Role confusion as a barrier to effective carer involvement for people with intellectual disabilities in acute hospitals : findings from a mixed-method study

Tuffrey-Wijne, Irene, Abraham, Elisabeth, Goulding, Lucy, Giatras, Nikoletta, Edwards, Christine, Gillard, Steve and Hollins, Sheila (2016) Role confusion as a barrier to effective carer involvement for people with intellectual disabilities in acute hospitals : findings from a mixed-method study. Journal of Advanced Nursing, 72(11), pp. 2907-2922. ISSN (print) 0309-2402

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Abstract

AIMS: To understand issues around carer roles that affect carer involvement for people with intellectual disabilities in acute hospitals. BACKGROUND: There is evidence that a lack of effective carer involvement can lead to poorer health outcomes for people with intellectual disabilities, but there is a lack of insight into the reasons for poor carer involvement in acute hospitals. DESIGN: Mixed methods in six acute hospital trusts in England (2011-2013). METHODS: Electronic hospital staff survey (n = 990), carer questionnaires (n = 88), semi-structured interviews with hospital staff (n = 68) and carers (n = 37). Data were triangulated and analysed using a conceptual framework. RESULTS: There was strong support for carer involvement among hospital staff, and most carers indicated that they felt welcomed and supported. However, an investigation of negative experiences showed that there were discrepancies in the perspectives of hospital staff and carers on the scope of 'carer involvement'. An important contributory factor to the effectiveness of carer involvement was the degree to which staff understood the importance of carer expertise (rather than simply carer work) and welcomed it. Carers' contributions to basic nursing care tasks could be taken for granted by hospital staff, sometimes erroneously. CONCLUSION: The roles and contributions of carers should be clarified on an individual basis by hospital staff. The authors propose a new model to support this clarification. Further research is needed to assess the suitability of the model for patients with intellectual disabilities and other vulnerable patient groups.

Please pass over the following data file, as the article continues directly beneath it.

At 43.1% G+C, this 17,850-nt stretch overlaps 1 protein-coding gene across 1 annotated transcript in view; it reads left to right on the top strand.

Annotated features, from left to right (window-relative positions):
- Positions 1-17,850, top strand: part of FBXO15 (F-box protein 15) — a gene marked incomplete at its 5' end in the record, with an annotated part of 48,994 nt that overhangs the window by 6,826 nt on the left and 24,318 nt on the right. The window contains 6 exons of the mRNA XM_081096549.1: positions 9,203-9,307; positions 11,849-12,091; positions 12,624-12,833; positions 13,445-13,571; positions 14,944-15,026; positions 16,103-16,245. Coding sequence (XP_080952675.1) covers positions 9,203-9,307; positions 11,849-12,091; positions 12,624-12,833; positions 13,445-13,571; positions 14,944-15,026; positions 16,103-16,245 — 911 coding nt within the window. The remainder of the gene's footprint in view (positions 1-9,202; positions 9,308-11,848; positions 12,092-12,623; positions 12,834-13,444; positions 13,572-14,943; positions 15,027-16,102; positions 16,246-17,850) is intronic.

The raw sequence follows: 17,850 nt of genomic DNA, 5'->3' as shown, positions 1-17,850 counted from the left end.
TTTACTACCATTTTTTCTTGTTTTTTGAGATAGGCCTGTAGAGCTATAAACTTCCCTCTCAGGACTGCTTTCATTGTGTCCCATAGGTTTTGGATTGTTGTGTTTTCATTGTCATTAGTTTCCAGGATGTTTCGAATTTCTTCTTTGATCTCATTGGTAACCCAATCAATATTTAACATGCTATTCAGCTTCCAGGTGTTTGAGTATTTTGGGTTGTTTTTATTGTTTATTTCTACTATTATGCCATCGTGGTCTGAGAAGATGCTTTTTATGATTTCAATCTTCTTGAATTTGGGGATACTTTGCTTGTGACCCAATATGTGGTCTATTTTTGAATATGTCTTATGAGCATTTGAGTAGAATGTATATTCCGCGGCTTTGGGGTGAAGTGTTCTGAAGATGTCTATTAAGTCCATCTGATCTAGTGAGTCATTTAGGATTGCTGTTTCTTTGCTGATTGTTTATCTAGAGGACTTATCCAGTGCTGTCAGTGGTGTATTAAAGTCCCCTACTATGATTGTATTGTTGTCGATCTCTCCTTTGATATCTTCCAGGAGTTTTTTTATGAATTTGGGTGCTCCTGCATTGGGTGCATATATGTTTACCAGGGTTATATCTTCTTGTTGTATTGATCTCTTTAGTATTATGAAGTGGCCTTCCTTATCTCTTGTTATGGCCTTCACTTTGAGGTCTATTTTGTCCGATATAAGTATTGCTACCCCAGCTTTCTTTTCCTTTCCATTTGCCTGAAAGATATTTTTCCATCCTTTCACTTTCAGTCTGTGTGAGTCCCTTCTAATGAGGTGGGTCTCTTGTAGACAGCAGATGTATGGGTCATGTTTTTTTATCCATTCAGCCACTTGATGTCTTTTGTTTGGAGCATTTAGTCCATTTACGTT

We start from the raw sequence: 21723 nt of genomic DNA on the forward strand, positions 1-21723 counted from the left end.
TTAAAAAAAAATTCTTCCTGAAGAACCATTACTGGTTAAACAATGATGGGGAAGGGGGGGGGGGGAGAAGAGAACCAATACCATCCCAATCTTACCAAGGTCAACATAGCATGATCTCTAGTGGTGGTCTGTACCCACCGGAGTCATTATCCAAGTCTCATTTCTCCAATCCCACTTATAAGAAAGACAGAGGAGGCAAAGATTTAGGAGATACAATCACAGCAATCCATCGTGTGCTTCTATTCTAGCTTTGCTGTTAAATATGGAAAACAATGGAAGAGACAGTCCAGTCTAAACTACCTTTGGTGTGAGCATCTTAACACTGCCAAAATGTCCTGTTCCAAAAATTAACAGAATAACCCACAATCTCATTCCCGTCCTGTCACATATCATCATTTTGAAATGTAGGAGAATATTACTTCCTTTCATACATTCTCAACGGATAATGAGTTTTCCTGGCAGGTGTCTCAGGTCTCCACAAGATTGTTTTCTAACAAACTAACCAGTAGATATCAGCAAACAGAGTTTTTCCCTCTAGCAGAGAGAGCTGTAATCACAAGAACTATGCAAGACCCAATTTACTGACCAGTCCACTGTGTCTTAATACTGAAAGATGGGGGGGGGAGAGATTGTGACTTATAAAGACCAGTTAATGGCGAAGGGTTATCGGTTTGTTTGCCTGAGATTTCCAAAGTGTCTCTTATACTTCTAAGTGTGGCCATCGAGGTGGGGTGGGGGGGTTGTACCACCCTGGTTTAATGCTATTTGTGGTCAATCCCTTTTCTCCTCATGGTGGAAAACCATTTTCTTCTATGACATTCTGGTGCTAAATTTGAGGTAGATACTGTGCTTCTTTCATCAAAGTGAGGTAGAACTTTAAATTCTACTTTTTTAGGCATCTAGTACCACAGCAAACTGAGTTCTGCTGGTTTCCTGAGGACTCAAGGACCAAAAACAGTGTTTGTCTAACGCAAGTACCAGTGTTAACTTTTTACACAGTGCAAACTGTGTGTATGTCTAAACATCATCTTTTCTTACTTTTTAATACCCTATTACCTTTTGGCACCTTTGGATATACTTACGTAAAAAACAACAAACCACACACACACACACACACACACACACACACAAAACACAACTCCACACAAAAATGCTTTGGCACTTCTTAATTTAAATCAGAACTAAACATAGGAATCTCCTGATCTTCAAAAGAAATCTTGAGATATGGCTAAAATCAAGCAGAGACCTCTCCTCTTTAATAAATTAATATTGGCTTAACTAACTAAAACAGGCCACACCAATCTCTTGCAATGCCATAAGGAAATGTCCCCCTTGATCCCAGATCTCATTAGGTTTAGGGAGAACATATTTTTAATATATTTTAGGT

Item Type: Article
Additional Information: This project was funded by the National Institute for Health Research Health Services and Delivery Research Programme [project number 10/1007/22].
Research Area: Allied health professions and studies
Nursing and midwifery
Faculty, School or Research Centre: Faculty of Business and Law
Faculty of Business and Law > Kingston Business School (Department of Management) (from August 2013)
Faculty of Health, Social Care and Education
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Depositing User: Katrina Clifford
Date Deposited: 21 Jul 2016 14:39
Last Modified: 04 Sep 2017 11:39
URI: http://eprints.kingston.ac.uk/id/eprint/35093

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